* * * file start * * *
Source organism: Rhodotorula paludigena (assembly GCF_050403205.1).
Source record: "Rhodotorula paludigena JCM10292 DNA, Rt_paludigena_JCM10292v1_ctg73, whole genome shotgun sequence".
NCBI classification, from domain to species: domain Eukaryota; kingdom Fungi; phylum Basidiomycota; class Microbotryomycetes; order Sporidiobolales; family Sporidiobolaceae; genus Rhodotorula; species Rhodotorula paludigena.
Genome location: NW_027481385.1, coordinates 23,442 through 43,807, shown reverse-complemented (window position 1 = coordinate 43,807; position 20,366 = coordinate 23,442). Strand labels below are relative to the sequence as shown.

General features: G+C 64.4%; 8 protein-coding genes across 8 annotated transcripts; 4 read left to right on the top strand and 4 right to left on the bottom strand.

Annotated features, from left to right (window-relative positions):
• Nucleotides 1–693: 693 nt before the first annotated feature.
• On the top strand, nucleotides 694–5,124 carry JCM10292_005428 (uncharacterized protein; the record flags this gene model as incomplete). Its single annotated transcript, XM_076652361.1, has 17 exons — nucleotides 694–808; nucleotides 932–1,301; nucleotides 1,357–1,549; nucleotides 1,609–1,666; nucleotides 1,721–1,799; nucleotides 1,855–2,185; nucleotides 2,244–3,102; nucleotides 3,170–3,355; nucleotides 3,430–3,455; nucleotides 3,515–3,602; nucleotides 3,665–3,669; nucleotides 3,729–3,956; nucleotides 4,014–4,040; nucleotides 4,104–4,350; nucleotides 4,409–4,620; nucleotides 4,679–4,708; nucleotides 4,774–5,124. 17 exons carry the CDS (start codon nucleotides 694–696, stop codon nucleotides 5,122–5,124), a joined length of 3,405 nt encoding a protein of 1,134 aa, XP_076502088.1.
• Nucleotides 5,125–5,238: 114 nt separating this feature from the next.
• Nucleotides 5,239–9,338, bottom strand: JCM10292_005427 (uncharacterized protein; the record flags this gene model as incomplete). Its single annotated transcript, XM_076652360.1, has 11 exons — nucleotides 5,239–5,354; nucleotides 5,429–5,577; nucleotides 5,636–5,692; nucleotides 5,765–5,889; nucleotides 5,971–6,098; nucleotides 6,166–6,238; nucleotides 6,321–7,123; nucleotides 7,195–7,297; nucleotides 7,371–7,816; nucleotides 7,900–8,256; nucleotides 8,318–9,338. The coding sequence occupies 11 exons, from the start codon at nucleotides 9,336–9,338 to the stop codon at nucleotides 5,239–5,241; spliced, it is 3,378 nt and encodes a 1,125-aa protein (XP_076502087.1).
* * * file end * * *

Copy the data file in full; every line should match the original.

Source organism: Rhodotorula paludigena (assembly GCF_050403205.1).
Source record: "Rhodotorula paludigena JCM10292 DNA, Rt_paludigena_JCM10292v1_ctg73, whole genome shotgun sequence".
NCBI classification, from domain to species: domain Eukaryota; kingdom Fungi; phylum Basidiomycota; class Microbotryomycetes; order Sporidiobolales; family Sporidiobolaceae; genus Rhodotorula; species Rhodotorula paludigena.
Genome location: NW_027481385.1, coordinates 23,442 through 43,807, shown reverse-complemented (window position 1 = coordinate 43,807; position 20,366 = coordinate 23,442). Strand labels below are relative to the sequence as shown.

General features: G+C 64.4%; 8 protein-coding genes across 8 annotated transcripts; 4 read left to right on the top strand and 4 right to left on the bottom strand.

Annotated features, from left to right (window-relative positions):
• Nucleotides 1–693: 693 nt before the first annotated feature.
• On the top strand, nucleotides 694–5,124 carry JCM10292_005428 (uncharacterized protein; the record flags this gene model as incomplete). Its single annotated transcript, XM_076652361.1, has 17 exons — nucleotides 694–808; nucleotides 932–1,301; nucleotides 1,357–1,549; nucleotides 1,609–1,666; nucleotides 1,721–1,799; nucleotides 1,855–2,185; nucleotides 2,244–3,102; nucleotides 3,170–3,355; nucleotides 3,430–3,455; nucleotides 3,515–3,602; nucleotides 3,665–3,669; nucleotides 3,729–3,956; nucleotides 4,014–4,040; nucleotides 4,104–4,350; nucleotides 4,409–4,620; nucleotides 4,679–4,708; nucleotides 4,774–5,124. 17 exons carry the CDS (start codon nucleotides 694–696, stop codon nucleotides 5,122–5,124), a joined length of 3,405 nt encoding a protein of 1,134 aa, XP_076502088.1.
• Nucleotides 5,125–5,238: 114 nt separating this feature from the next.
• Nucleotides 5,239–9,338, bottom strand: JCM10292_005427 (uncharacterized protein; the record flags this gene model as incomplete). Its single annotated transcript, XM_076652360.1, has 11 exons — nucleotides 5,239–5,354; nucleotides 5,429–5,577; nucleotides 5,636–5,692; nucleotides 5,765–5,889; nucleotides 5,971–6,098; nucleotides 6,166–6,238; nucleotides 6,321–7,123; nucleotides 7,195–7,297; nucleotides 7,371–7,816; nucleotides 7,900–8,256; nucleotides 8,318–9,338. The coding sequence occupies 11 exons, from the start codon at nucleotides 9,336–9,338 to the stop codon at nucleotides 5,239–5,241; spliced, it is 3,378 nt and encodes a 1,125-aa protein (XP_076502087.1).